The people that we met at Lajuma were undeniably a huge part of what made the trip so memorable. There were always research assistants in the adjacent camps, all college students who were selected to join the research team for a certain length of time. They were the ones who led us on the hikes, showed us the wildlife, and taught us how to do real field work. We had an incredible time talking to them, learning from them, and laughing around the campfire. They were a part of an excellent research team that also included our wonderful cook, Oldrich, Sam, and Katy. The whole time we were at Lajuma, the research team made us feel right at home while also making sure we saw and did as much as we could, which was greatly appreciated. By the end of the trip, we had all become great friends and immediately friended each other on Facebook as soon as the plane landed back in America.
Over the 10 days we were at Lajuma, hiking was a common activity. Numerous camera traps were only accessible on foot, so off we went on some of the most incredible hikes any of us had ever been on. We traversed a multitude of terrains, including wide open golden fields in valleys, over and across magnificent mountains and enchanting forests. Despite the physical strain of many of the hikes, the views we were treated to on the hikes were breathtaking. After struggling up the seemingly steepest mountains we could climb without rock-climbing gear, when we saw the vast landscape spread out beneath us, the fatigue seemed to just melt away.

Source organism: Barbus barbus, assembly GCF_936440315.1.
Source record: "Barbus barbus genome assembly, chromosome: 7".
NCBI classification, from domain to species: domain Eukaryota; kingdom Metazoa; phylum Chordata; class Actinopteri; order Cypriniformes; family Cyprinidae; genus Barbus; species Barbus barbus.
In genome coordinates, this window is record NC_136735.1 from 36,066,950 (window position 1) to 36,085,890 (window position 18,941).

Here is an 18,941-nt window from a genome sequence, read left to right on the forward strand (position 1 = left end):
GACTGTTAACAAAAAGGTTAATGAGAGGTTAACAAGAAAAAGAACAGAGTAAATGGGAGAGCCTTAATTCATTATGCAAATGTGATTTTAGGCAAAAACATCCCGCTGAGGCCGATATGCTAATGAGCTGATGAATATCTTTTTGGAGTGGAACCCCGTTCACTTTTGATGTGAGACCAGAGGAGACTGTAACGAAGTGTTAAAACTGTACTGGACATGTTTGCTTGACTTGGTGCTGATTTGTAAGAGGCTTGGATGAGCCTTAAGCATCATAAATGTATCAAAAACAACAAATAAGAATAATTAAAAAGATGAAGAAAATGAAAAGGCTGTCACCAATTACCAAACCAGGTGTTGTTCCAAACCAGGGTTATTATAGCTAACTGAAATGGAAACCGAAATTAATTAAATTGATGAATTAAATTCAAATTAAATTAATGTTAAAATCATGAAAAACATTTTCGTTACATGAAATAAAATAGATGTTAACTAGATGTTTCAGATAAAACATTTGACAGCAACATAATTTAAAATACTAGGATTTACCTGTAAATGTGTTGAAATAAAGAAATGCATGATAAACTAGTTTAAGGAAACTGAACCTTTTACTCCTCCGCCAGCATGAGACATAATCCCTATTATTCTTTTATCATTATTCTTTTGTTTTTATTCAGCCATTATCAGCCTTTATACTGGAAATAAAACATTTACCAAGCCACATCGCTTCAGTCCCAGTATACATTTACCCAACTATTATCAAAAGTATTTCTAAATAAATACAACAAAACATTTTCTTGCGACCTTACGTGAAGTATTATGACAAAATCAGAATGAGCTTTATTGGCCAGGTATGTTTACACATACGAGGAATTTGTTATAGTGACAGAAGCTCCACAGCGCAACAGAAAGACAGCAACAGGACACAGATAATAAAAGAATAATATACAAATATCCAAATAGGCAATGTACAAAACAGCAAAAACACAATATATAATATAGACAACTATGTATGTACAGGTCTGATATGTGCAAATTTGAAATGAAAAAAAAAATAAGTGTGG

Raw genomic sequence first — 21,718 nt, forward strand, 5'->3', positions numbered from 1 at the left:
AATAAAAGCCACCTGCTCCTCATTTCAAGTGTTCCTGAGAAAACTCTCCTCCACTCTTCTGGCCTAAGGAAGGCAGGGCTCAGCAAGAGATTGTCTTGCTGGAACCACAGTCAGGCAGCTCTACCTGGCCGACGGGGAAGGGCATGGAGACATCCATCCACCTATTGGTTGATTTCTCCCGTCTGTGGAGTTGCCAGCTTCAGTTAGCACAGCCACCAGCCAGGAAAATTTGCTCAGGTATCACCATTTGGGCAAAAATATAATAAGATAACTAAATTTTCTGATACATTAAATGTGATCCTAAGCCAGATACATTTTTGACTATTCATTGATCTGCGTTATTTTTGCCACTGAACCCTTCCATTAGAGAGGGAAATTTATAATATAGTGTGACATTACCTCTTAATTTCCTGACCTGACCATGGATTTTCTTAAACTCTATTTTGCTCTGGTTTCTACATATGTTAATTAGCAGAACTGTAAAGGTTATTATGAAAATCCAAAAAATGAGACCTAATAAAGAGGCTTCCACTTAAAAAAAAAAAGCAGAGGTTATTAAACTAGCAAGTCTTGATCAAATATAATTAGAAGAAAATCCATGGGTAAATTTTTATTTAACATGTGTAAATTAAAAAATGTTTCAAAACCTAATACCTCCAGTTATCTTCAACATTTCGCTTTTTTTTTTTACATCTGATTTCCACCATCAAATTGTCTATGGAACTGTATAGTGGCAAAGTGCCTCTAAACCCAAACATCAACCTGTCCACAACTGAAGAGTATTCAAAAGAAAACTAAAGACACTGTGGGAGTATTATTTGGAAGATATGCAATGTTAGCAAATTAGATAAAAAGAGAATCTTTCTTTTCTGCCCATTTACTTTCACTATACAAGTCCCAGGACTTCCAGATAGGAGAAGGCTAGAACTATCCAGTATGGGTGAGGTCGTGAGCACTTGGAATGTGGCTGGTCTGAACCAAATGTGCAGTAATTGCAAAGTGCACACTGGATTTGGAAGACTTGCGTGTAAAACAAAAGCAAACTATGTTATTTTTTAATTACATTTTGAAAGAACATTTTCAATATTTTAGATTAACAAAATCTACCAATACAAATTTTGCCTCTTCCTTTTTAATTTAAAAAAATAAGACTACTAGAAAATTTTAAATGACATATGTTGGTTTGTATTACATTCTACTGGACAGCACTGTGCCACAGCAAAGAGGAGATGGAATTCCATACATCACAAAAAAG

I never thought I would get to experience such an amazing opportunity, but I feel so blessed to have done so. We learned, we laughed, and we made unforgettable memories. I was captivated by the stunning scenery, awed by the people, and left Lajuma having gained knowledge, life experience, friends, and memories to last a lifetime.
Read about the Duttenhaver Conservation Field Study Program excursions from the following years: